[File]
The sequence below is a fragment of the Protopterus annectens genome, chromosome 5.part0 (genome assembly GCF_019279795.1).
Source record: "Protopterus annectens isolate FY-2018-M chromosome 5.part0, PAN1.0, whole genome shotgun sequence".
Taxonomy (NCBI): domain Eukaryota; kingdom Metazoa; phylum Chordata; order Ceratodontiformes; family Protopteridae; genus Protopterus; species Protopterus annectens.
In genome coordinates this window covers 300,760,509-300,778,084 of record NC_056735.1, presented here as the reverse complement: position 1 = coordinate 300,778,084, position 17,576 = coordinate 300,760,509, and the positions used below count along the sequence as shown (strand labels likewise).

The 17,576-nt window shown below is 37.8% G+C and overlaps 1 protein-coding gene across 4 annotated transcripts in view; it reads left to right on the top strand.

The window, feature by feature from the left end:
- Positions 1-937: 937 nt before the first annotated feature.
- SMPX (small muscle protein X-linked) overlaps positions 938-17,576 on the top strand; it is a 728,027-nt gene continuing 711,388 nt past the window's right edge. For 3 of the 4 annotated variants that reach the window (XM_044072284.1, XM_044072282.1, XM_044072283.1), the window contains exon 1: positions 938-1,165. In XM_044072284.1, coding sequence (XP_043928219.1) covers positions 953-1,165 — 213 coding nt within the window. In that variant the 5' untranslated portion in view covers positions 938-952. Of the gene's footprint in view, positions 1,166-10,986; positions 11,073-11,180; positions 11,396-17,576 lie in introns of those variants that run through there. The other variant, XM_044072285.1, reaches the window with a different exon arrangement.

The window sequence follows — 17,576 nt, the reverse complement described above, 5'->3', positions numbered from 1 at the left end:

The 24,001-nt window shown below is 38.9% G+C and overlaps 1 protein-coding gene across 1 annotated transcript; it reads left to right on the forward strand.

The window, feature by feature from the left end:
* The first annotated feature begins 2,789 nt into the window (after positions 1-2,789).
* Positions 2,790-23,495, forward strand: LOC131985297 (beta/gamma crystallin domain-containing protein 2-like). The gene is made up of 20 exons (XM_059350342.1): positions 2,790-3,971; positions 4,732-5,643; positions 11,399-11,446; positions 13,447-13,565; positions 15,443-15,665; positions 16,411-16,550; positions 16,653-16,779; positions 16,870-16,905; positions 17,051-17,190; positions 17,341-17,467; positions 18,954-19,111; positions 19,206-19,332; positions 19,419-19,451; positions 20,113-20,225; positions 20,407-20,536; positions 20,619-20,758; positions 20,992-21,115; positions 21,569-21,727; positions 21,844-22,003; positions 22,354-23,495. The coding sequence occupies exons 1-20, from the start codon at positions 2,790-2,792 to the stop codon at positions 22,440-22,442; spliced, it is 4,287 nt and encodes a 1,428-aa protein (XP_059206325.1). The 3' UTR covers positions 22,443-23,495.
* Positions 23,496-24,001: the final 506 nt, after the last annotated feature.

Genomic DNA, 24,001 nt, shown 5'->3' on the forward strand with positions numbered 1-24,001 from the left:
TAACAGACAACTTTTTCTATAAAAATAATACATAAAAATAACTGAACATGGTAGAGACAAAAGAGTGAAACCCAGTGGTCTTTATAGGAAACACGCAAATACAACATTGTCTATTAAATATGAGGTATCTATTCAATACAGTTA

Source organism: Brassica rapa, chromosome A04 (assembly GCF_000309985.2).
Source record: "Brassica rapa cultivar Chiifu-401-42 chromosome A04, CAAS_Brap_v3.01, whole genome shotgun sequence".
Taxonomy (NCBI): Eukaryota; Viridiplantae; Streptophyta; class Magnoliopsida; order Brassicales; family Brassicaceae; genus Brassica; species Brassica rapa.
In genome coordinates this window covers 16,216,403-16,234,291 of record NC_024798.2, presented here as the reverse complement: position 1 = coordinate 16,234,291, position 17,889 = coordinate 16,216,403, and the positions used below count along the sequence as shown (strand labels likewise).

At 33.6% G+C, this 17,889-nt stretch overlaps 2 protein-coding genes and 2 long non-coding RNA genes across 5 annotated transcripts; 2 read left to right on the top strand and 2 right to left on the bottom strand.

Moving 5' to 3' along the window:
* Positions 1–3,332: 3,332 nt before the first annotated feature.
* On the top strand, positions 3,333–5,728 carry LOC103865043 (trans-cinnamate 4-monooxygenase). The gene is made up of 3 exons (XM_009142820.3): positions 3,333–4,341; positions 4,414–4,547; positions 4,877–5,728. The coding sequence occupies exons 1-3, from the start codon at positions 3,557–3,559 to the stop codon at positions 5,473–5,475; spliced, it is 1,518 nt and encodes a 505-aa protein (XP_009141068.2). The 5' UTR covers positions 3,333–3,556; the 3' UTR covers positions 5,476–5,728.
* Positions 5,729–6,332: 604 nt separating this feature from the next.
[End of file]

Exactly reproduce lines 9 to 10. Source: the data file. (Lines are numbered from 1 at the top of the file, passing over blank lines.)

The window sequence follows — 17,576 nt, the reverse complement described above, 5'->3', positions numbered from 1 at the left end:

The 24,001-nt window shown below is 38.9% G+C and overlaps 1 protein-coding gene across 1 annotated transcript; it reads left to right on the forward strand.